Did you know?

Case Study of Early Saving Experience

When I was in primary school in New York City, in America, we used to be able to bring in coins each week that we privately put into small brown envelopes with our names on it. The school kept track of our savings (the funds were actually deposited in a savings account at a local bank and earned the going rate of interest). When I moved on to high school, I was able to take several hundred dollars with me. This was the first banking experience that many of us enjoyed.

If you have children you should remember that although today, that option no longer exists, you can help a child experience the savings process by setting up a savings account at a local bank.
This will help teach young people two very important things:-

  • Where money is kept. While most of the bank's money isn't physically all at your local branch (it's reinvested in other assets, such as loans to customers), the bank is still the place where deposits are made.
  • What interest is all about. Interest is income earned on your money. When a deposit is made in a bank, you essentially are giving the bank the use of your money. The bank lends it out as mortgage money or for other loans and then charges the borrowers interest. For the use of your money, you earn interest.

Bank savings accounts show young people some very important things about managing money. These concepts underlie any type of investment decision’s young people will make throughout their lives.
Adapted from: http://life.familyeducation.com/money-management/money-and- kids/48121.html

 

Talking Point!

Gambling is often seen as a terrible waste of money. Some people cannot stop gambling once they start – it becomes like a drug or like drink to them and they get addicted and are unable to help themselves. Many people however see nothing wrong in buying Lotto tickets for between R5 and R10 a week. There is always the chance (one in millions!) that you could win and it is seen as fairly harmless. What do you think?

In the Activity that follows you are going to do two separate things, both of which should help you feel keen and interested in starting to save.

Word Box:

Essentials: things you really need
Motivated: really keen to do or achieve something.

 

Activity 3.1: What I want
Individual
  • Working on your own, brainstorm some ideas of things you would really like to own but cannot afford. These could be items of clothing, a radio, a TV, an expensive magazine, a two plate stove, and so on.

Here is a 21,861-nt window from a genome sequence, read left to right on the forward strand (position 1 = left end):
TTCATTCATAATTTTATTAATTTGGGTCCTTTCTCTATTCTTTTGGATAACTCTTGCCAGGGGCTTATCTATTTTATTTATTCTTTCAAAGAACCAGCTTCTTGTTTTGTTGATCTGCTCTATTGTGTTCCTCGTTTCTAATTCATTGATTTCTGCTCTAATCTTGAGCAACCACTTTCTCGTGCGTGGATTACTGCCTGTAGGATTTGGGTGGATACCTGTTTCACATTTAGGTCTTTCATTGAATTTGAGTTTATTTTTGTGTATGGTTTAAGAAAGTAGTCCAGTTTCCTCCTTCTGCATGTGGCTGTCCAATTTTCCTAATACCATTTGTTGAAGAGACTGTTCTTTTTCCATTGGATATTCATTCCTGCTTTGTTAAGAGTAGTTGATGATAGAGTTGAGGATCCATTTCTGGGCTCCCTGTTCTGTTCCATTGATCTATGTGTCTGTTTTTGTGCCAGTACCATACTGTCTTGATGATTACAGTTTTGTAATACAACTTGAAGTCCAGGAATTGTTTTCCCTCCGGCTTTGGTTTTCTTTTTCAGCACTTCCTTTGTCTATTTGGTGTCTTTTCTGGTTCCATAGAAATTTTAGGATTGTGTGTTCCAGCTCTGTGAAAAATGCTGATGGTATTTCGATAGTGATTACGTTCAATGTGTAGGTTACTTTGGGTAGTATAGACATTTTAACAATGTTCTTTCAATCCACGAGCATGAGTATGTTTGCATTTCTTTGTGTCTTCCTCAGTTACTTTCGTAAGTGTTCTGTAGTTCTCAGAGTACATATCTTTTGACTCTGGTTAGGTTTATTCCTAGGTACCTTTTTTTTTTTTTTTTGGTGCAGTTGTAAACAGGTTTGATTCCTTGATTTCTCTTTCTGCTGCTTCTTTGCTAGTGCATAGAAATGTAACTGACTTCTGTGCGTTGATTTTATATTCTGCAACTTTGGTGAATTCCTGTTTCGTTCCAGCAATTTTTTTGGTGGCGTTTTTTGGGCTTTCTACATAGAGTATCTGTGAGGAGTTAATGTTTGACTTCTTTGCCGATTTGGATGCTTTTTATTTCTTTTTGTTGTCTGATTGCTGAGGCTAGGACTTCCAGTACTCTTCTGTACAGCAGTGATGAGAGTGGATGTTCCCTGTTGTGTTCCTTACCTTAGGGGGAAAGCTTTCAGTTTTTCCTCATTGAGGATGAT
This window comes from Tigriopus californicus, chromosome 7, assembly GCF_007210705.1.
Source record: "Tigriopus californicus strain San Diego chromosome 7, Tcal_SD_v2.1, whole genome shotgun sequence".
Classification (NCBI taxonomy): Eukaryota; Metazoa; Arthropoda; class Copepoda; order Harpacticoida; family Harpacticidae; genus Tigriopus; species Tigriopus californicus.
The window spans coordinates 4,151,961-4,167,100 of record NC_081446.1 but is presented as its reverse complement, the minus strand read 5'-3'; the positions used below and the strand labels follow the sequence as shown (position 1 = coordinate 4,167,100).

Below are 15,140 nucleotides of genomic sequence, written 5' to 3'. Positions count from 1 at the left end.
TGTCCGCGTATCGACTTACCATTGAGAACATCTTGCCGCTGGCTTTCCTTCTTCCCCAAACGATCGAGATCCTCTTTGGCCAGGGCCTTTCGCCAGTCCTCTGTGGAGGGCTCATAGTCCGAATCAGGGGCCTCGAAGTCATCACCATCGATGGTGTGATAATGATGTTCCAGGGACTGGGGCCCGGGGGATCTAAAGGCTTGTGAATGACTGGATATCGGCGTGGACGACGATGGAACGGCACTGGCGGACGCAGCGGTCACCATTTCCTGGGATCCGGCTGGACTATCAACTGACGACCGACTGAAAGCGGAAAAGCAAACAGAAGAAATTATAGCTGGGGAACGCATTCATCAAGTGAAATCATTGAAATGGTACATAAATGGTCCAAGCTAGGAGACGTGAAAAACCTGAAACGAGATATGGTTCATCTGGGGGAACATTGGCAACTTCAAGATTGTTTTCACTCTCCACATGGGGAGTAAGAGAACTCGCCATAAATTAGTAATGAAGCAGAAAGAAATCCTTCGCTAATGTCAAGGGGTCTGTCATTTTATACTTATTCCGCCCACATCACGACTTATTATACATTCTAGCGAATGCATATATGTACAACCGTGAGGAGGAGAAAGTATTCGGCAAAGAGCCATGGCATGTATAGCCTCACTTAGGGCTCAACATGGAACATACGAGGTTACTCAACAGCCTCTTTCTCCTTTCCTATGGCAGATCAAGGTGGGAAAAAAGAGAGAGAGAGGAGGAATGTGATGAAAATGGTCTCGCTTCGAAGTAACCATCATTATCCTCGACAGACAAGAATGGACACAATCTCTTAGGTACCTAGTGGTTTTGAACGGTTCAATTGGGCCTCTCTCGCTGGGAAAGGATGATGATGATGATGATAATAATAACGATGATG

• When you have completed your list, which should contain at least four items, arrange these items according to their prices. Start with the least expensive and end with the most expensive.
  • Leave two lines between each item.
  • Next to each item write down the cost of the item.
  • Now, in the lines you have left write down two sentences about why you want these items, why they are important to you.

Activity 3:2: How I will get what I want

  • What you now have to do is work out how much you have to save in order to be able to afford these items you want,
  • You will need to make a list of all the money you think you will get in the next six months to a year.
  • Then you will need to make out a list of the necessities you will have to buy.
  • Take away the total of the necessities or essentials, from the total of your income.
  • See how much you have left on a monthly basis.
  • Now work out for how long you would need to save before you could buy the items you really want.
  • Remember that if you put your money in a savings account you could earn some interest on it, up to about 8% a year.
  • If you still have a very large shortfall, think of some ways you could possibly get extra money – maybe you could make a deal with your employers or that if you did overtime you could earn more; or think of something that you are good at like gardening and think of planting and selling vegetables and so on. What you must remember is that if you want something really badly you need to be motivated to work for it.

Remember that it is important to learn to be careful with money from an early age but that it is never too late to start! . The more you develop good habits to do with money now, the fewer financial problems you will experience later. If you are just starting your working life you should be aware that Banks encourage young people to save so they often offer special deals for younger customers. You may want to find out about these special deals.  Likewise Banks offer special deals to old age pensioners and the over 60’s.

Self Assessment Checklist

  • I can now briefly describe some ideas about saving
  • I can now outline the history of certain banks in South Africa
  • I now know more about how to plan my own savings.
  • What did you enjoy most about this Unit?
  • What did you enjoy least about this Unit?